Innovation, clinical development and study enrolment could suffer if too broad or vague a definition of potentially high-risk medicinal products is adopted in a European guideline on first-in-man (FIM) trials, the pharmaceutical and biotechnology industries have warned.
What exactly constitutes a “high-risk” compound was a particular bone of contention in responses to a public consultation on the draft Guideline on requirements for first-in-man clinical trials for potential high-risk medicinal products, released by the European Medicines Agency’s (EMEA) Committee for Medicinal Products for Human Use (CHMP) in March. As part of the consultation process, the EMEA held a workshop on the draft guideline at its headquarters in London last week.
The document, which the agency plans to finalise “in the coming weeks,” was drawn up by national regulators in the European Union, together with the EMEA and the European Commission, in response to the disastrous Phase I trial of TeGenero's monoclonal antibody TGN1412 at Northwick Park Hospital in London last year. It addressed the quality, non-clinical and clinical aspects of the transition from animal or in vitro studies to first exposure in humans, including the calculation of first doses in humans, subsequent dose escalation and risk management.
The draft guideline echoed in some respects the final report released in November 2006 by a UK Expert Scientific Group on Phase I clinical trials, set up by the government under the chairmanship of Sir Gordon Duff. For example, it followed the Duff recommendations in suggesting that a Minimal Anticipated Biological Effect Level (MABEL), rather than the traditional No Observed Adverse Effect Level (NOAEL), was the best approach to calculating first doses of high-risk medicinal products in humans.
A potentially high-risk medicinal product was defined in the CHMP’s draft guideline as one where “there are concerns that serious adverse reactions in first-in-man clinical trials may occur,” taking into account the experimental drug’s mode of action, the nature of its target and the availability of relevant animal models.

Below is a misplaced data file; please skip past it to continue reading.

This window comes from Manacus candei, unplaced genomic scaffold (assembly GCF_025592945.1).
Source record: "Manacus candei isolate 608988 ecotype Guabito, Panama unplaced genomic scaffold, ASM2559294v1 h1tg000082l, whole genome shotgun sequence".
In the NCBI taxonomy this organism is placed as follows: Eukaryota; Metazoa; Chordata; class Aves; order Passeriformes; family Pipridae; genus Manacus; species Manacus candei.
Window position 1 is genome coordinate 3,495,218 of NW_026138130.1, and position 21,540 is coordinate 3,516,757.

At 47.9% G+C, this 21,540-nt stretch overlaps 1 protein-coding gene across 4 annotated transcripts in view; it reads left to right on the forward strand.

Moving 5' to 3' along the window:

High response rate
The CHMP’s proposals drew 200 pages’ worth of comments from 57 parties representing the pharmaceutical and biotechnology industries, contract research organisations, clinical research organisations, ethics committees, academia, healthcare professionals, animal welfare interests and patient groups.
Summing up the responses, the EMEA’s Dr Jean-Marc Vidal told the workshop that the draft guideline had generally been welcomed as a lucid and detailed overview of a complex issue that would help to establish a clear and efficient assessment process for both applicants and regulators.
However, there were also concerns that the draft guideline was too general, encouraging a potentially unproductive ‘checklist' approach, and that some of the recommendations were already covered by existing guidelines. More specifically, some respondents felt the definition of high-risk medicinal products in section 4.1 of the guideline was too vague and could stigmatise both new compounds and first-in-man testing of those compounds.